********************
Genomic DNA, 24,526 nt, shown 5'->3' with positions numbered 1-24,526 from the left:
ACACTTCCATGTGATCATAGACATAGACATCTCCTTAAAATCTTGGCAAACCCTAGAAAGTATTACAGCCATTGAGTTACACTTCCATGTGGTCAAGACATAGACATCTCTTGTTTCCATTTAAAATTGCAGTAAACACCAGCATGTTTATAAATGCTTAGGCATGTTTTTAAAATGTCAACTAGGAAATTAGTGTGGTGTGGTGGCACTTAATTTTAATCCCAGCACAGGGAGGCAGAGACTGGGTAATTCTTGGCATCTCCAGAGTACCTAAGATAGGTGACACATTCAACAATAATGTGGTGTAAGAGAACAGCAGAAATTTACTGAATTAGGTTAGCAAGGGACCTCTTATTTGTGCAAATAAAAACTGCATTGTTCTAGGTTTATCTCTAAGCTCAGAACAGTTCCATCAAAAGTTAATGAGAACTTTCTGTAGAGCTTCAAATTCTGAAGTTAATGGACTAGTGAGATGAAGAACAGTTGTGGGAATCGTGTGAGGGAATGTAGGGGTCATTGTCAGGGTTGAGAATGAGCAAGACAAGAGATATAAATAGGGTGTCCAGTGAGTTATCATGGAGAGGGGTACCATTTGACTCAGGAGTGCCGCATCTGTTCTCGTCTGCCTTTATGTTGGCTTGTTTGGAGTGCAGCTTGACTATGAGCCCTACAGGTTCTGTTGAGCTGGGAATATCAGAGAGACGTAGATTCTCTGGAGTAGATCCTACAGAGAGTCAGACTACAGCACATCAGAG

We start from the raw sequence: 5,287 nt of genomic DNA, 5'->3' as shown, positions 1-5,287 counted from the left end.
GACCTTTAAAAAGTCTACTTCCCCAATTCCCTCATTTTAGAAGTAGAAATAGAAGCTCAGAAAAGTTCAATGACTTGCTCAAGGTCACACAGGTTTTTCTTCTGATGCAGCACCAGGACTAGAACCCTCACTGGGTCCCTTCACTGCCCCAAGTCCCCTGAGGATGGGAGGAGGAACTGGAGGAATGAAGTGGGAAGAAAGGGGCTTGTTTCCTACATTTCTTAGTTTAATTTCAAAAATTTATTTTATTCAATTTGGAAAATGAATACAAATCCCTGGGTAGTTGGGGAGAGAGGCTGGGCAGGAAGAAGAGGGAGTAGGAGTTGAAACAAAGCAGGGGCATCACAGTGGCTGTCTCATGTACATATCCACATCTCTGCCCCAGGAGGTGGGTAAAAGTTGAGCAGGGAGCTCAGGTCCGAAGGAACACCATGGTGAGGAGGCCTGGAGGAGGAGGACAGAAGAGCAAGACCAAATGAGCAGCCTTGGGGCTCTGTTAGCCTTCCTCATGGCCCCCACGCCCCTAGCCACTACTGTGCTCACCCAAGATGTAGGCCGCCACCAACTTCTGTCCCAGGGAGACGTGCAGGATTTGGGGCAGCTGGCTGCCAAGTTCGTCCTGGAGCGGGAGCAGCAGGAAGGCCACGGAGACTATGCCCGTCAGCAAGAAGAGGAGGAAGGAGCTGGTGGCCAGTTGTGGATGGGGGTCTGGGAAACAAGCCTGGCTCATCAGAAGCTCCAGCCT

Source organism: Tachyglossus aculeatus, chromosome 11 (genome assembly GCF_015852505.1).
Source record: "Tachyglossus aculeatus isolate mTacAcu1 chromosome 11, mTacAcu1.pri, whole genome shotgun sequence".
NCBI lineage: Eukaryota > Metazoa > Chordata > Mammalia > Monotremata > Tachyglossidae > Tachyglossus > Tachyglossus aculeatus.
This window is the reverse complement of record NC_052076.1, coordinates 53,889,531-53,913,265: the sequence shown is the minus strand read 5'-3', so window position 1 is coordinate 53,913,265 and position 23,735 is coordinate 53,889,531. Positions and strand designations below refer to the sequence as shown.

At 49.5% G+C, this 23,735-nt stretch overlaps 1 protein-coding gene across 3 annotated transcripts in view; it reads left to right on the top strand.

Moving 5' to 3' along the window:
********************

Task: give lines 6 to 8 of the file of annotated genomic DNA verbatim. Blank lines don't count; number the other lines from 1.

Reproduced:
Source record: "Tachyglossus aculeatus isolate mTacAcu1 chromosome 11, mTacAcu1.pri, whole genome shotgun sequence".
NCBI lineage: Eukaryota > Metazoa > Chordata > Mammalia > Monotremata > Tachyglossidae > Tachyglossus > Tachyglossus aculeatus.
This window is the reverse complement of record NC_052076.1, coordinates 53,889,531-53,913,265: the sequence shown is the minus strand read 5'-3', so window position 1 is coordinate 53,913,265 and position 23,735 is coordinate 53,889,531. Positions and strand designations below refer to the sequence as shown.